I was reminded of the “Why Should We Care?” test recently by a movie and a comic. The movie was one I stumbled upon while channel-surfing. ANGEL OF DEATH is a cheaply-shot movie about a hitwoman who has to kill her employers after they try to kill her for screwing up a job. Its main draws seemed to be that it was written by Ed Brubaker and starred Zoe Bell, who’s most well-known for being Lucy Lawless’ stunt/action double on XENA and starring in Tarantino’s DEATH PROOF. Beyond that, the movie failed the “Why Should We Care?” test in spades. The plot seemed to be cobbled together from every 90s hitman movie ever made, and the main character shooting a 14-year-old girl in the head at the start of the movie didn’t make her anymore interesting or compelling. Even getting a knife in her head and then suffering from guilt and hallucinations for the rest of the movie didn’t liven it up. The whole movie was originally serialized for the web and is practically a throwback to the 90s hitman trend. What I don’t understand is how the people who greenlit it thought this was the kind of thing people still want to see. I’ll assume Brubaker just gave the producers what they wanted, but still…
The comic was the first issue of RED HERRING, a political thriller written by David Tischman and drawn by Philip Bond. Entire comics drawn by Bond are such a rarity these days that whenever one pops up, it’s always worth a look-in. And my “Why Should We Care?” alarm began ringing almost immediately. The plot involves a girl interning for a US Senator who gets caught in a Hitchcockian spy thriller. The first issue is spent setting up the girl’s character before the thriller plot kicks in during the final few pages: she’s a spoiled, middle-class girl whose rent is paid for by her father, she lies to her mother in their regular phone calls, has secretly shagged her roommate’s boyfriend, and is shagging her Senator boss. I can appreciate Tischman trying to write a character that isn’t another run-of-the-mill comic book character, but he’s failed to write a character that’s even remotely interesting or compelling. She narrates the story, yet we never know why she does what she does, why she does things that she shouldn’t do. There’s not hint of her inner life or any suggestion that she’s going to become a resourceful or surprising heroine who discovers what she’s really made of later on. There is nothing about her that suggests she’s a person worth caring about. There’s also a strange out-of-fashion vibe about the character, considering Monica Lewinsky stopped being an amusing joke, let alone cutting-edge news, 10 years ago. I know comics have a tendency to be woefully out-of-step with the times, but this is bizarre. And there’s nothing to suggest the thriller plot is going to be anything we haven’t seen in hundreds of movies before. If it weren’t for the lovely art, I’m not sure why I would want to read the next issues.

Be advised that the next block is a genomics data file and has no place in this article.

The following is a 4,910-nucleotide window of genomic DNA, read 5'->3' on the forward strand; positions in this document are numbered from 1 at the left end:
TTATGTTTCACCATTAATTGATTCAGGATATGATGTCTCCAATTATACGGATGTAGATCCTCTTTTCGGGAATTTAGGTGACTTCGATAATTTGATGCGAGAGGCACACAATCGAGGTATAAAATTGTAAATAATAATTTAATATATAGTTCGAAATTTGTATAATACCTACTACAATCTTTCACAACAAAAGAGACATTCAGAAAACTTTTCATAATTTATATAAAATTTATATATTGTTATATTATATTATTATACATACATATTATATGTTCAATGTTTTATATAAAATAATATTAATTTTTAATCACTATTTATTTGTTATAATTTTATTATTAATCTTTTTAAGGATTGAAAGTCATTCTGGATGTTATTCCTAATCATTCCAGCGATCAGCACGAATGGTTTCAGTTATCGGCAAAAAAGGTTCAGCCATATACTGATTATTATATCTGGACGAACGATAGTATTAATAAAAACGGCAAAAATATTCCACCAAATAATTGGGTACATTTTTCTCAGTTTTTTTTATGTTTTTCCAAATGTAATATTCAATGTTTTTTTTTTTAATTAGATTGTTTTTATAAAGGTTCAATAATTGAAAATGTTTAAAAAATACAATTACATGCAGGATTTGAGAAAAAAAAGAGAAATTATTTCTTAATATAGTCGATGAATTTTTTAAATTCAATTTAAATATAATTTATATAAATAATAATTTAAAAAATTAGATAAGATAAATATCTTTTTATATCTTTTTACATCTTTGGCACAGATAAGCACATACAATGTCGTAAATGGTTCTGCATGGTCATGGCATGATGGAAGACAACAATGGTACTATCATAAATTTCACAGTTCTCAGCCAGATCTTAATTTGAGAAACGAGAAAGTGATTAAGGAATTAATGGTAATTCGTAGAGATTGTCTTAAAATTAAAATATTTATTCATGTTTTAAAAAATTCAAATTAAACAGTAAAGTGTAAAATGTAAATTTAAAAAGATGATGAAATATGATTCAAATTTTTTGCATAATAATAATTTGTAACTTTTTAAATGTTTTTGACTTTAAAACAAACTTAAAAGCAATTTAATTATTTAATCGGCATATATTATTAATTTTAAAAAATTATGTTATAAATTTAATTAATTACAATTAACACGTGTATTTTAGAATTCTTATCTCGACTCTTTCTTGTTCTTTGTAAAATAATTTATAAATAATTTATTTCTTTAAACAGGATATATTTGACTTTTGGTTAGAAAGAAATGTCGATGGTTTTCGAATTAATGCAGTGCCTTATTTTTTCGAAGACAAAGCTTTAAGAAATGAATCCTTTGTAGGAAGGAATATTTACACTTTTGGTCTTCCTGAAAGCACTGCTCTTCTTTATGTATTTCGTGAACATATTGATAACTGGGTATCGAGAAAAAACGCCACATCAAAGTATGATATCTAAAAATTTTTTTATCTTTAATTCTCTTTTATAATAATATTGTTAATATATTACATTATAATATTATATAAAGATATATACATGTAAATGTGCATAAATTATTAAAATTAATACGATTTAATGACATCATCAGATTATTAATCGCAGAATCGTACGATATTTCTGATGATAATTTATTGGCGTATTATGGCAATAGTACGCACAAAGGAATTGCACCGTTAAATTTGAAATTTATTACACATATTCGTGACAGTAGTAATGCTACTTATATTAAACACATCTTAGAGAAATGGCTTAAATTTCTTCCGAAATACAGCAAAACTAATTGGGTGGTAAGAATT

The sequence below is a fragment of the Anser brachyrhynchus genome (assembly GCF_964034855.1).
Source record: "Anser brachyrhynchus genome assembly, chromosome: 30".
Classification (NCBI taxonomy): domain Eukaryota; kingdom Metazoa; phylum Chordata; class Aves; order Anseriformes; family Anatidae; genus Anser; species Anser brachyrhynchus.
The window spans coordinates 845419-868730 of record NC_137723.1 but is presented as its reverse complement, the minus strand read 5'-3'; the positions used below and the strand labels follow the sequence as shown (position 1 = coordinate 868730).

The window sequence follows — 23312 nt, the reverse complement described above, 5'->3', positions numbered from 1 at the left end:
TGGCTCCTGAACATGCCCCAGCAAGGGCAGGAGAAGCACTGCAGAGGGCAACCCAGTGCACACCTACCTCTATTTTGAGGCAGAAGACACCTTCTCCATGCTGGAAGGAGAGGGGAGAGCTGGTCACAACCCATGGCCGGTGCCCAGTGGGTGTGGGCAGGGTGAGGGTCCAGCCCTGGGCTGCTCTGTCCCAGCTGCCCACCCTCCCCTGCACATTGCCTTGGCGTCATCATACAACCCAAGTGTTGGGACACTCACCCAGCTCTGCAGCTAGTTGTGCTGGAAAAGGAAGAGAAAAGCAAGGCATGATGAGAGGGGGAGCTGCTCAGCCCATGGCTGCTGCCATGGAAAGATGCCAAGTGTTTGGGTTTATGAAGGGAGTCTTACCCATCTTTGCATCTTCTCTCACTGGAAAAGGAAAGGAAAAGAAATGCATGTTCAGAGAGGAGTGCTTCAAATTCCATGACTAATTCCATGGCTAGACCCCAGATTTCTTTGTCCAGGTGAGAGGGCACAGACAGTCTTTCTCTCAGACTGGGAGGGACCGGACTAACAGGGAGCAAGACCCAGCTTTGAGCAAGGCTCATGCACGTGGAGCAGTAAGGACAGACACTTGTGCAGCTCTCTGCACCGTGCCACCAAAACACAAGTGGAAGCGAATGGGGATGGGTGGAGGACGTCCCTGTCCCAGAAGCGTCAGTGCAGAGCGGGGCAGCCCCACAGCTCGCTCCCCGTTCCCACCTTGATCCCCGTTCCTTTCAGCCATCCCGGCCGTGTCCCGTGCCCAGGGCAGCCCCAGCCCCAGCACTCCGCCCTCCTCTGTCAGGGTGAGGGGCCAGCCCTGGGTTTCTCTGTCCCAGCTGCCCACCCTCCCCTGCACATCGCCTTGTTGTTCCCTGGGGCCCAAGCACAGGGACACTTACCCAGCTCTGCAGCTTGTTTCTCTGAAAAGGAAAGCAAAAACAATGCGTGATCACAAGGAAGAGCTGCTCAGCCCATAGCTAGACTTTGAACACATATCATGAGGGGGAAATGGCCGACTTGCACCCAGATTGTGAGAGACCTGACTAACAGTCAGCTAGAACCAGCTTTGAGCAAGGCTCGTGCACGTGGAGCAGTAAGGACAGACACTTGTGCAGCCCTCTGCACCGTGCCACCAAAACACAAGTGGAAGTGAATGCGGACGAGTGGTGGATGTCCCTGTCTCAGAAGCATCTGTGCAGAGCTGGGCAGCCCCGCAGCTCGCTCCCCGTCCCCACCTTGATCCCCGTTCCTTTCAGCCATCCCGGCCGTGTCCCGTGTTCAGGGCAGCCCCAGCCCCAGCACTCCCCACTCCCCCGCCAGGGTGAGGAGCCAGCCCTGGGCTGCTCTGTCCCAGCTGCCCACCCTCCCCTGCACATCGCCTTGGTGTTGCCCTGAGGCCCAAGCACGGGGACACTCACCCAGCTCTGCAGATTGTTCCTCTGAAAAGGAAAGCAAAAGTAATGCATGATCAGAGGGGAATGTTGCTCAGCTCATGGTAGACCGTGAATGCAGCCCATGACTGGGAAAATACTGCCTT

I don’t like to slag off people’s hard work, but these two projects just show that even experienced writers can make the mistake of forgetting the “Why Should We Care?” test. It feels like contemporary pop culture isn’t even bothering to find interesting stories to tell, just regurgitating the same old clichés over and over again because it’s a lot easier than actually finding something deeper or insightful to say.
Further reminders that writers now have to work harder than ever to create stories worth caring about. And comics writers really need to work a lot harder than screenwriters, given how much smaller the readership is compared to movie and TV audiences.
Sighing at email@example.com
© Adisakdi Tantimedh